I didn’t have a credit card until I was 27. I grew up indoctrinated by the Dave Ramsey’s of the world who said that credit cards were evil and should be avoided at all costs. While I greatly respect Dave and follow many of his principles, I disagree with him when it comes to credit cards. To be fair, Dave’s target audience does tend to be people who are struggling to get out of large amounts of consumer debt, and who have demonstrated a lack of ability to control spending. Also, studies have shown that using cash does typically help a person spend less money than using plastic.
For the ordinary, 80-90 percent of the U.S. population, I would agree that credit cards are a risky endeavor. However, If you are self controlled and able to pay off your balances every month, credit cards can actually be a debt reduction tool.
How would I know?
Because I just paid $2,000 towards my student loan debt by using credit cards rewards!
Travel hacking and using credit card points has been around for a while. Many people are able to book exotic vacations for next to nothing due to savvy point accumulation. I’m excited to do that one day, but for now I’m throwing everything that I can towards eliminating my debt .
So how was I able to let Chase bank so generously donate to my get out of debt fund? See the step by step plan below.
I acquired the Chase Sapphire Preferred card.
This card offered a 50,000 point sign up bonus if I could hit the $4,000 minimum spend requirement within the first 3 months. Fortunately, I’m able to put almost all of my bills on my credit card and I was able to hit the spend requirement without going out of my way to get there. There is a 95$ annual fee, but I will be able to cover that fee with rewards from my additional spending.
After I hit the minimum spend requirement, I had around 55,000 points in my Chase Ultimate Rewards account.
Next, I acquired the Chase Sapphire Reserve card.
Similar to the Preferred, I had to hit the $4,000 minimum spend requirement, but the Reserve was offering a 100,000 Chase Reward points. The annual fee for the Reserve is a steep $450 dollars. However, the card offers a $300 dollar per year travel reimbursement, effectively reducing the fee to $150 dollars per year if I can use the travel perk. With my job, I’m able to put some work flights on my card and be reimbursed, so I essentially get that money back through work reimbursement. The final $150 is easily earned back through points accumulated from a year’s worth of spending on the card.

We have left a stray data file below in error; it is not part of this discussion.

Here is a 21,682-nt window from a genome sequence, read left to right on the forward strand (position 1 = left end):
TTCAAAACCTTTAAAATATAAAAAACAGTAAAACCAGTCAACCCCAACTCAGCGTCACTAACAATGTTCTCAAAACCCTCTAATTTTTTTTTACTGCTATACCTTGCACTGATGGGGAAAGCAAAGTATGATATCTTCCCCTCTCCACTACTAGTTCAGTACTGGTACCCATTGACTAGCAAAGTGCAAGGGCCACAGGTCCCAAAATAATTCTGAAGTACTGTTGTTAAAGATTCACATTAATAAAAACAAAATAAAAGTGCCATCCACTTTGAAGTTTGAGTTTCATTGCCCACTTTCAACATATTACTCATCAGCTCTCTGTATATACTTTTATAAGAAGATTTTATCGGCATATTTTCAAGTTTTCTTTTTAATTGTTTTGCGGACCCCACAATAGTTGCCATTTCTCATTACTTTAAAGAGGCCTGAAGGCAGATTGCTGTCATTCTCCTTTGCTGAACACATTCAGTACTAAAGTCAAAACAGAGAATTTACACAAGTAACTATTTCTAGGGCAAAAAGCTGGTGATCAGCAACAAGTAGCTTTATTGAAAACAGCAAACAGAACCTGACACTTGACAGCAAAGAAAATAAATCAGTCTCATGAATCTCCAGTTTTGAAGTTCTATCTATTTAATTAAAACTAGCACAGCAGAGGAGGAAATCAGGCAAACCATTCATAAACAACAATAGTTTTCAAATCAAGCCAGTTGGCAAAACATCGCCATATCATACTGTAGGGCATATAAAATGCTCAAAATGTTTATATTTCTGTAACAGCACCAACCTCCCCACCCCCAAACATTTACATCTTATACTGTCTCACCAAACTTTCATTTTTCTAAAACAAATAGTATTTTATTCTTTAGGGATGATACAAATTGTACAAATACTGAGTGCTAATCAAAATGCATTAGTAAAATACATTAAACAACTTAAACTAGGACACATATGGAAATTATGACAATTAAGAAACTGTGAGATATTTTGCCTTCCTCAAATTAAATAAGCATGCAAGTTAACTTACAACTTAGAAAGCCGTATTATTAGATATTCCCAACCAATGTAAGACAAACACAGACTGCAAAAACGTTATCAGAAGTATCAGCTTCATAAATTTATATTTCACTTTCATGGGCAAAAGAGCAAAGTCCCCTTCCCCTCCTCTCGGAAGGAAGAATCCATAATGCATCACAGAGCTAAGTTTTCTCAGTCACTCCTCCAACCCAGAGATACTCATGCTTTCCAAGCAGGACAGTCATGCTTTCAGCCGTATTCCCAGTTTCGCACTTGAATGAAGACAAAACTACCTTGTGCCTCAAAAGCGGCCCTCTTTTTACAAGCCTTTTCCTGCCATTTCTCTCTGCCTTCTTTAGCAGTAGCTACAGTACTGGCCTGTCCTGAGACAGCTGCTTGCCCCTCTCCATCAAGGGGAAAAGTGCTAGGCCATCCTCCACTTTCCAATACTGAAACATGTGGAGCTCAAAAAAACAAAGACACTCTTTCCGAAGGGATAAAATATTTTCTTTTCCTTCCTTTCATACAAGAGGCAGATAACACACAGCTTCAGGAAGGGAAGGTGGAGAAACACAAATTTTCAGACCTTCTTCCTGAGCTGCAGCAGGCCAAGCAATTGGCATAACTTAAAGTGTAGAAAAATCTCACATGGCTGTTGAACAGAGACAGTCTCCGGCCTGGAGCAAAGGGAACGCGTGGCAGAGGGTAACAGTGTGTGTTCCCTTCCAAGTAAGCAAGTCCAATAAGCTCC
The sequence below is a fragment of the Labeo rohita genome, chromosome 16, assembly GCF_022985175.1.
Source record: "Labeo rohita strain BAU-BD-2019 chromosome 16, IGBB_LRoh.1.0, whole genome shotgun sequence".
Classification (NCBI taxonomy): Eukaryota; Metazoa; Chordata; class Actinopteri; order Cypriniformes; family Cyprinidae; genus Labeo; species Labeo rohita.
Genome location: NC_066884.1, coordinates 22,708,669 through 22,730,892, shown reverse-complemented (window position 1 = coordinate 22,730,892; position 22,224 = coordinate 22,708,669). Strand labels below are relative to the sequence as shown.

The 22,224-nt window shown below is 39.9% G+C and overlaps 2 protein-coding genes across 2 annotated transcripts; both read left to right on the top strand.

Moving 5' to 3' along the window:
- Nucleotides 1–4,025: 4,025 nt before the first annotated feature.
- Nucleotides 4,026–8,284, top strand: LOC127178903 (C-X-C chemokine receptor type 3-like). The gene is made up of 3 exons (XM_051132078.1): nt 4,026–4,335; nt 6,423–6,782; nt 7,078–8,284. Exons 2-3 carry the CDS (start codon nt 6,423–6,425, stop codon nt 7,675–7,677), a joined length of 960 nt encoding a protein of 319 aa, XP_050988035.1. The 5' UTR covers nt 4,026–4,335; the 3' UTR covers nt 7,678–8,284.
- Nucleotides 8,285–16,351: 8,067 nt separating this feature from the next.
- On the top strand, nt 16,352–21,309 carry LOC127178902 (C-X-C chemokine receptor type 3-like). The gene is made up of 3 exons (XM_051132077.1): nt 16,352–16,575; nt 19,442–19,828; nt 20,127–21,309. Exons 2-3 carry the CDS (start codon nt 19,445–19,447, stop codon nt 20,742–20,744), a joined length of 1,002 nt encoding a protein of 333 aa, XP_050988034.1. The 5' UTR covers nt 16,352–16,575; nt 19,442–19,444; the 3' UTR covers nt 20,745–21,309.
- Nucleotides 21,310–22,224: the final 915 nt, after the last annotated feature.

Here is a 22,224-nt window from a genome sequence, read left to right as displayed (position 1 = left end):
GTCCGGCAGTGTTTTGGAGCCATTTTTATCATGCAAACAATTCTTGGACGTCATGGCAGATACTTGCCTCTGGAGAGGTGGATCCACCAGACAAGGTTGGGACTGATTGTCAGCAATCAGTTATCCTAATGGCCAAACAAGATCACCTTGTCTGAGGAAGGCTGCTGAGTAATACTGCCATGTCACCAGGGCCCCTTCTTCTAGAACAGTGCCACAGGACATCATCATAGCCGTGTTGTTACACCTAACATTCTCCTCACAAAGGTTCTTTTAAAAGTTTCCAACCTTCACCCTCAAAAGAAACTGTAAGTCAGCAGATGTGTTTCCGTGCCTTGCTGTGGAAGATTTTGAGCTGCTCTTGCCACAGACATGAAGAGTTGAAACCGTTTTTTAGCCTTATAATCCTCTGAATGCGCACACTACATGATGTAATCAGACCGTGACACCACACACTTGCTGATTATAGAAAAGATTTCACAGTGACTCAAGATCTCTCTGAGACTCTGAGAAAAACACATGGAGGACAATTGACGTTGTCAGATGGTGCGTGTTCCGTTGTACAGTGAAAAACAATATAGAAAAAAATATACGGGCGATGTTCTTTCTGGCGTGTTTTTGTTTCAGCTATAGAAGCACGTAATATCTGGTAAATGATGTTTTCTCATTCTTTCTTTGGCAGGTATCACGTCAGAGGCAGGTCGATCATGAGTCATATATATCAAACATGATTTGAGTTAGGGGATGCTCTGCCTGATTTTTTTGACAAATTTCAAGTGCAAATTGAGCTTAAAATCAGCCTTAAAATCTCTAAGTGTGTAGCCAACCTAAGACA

Once I reached the minimum spend requirement and received the points, I had approximately 165,000 Chase Ultimate Rewards points.
Finally, I acquired the Chase Freedom Unlimited card.
This card was offering a 15,000 point sign up bonus with a minimum spend that was only $500 dollars. This card has no annual fee.
After reaching the minimum spend, and accumulating points from other purchases, I had over 200,000 points in my Chase Ultimate Rewards account.
With Chase Ultimate Rewards, you have plenty of options. You can use the rewards for travel, shopping, or cash back. Normally, you’ll get the most value out of your reward points by using them with Chase’s partners and redeeming them for travel. However, the greatest return for me was to use the cash back feature and payoff $2,000 worth of my student loans.
As you can see, by being disciplined and utilizing credit card rewards programs, you can let credit card companies pay you and help you reach your financial goals.
How about you? Have you had any experience with “Credit Card Hacking?” Any tips that you’ve discovered that you’d like to pass along? Anything that you think I may have missed? Comment below!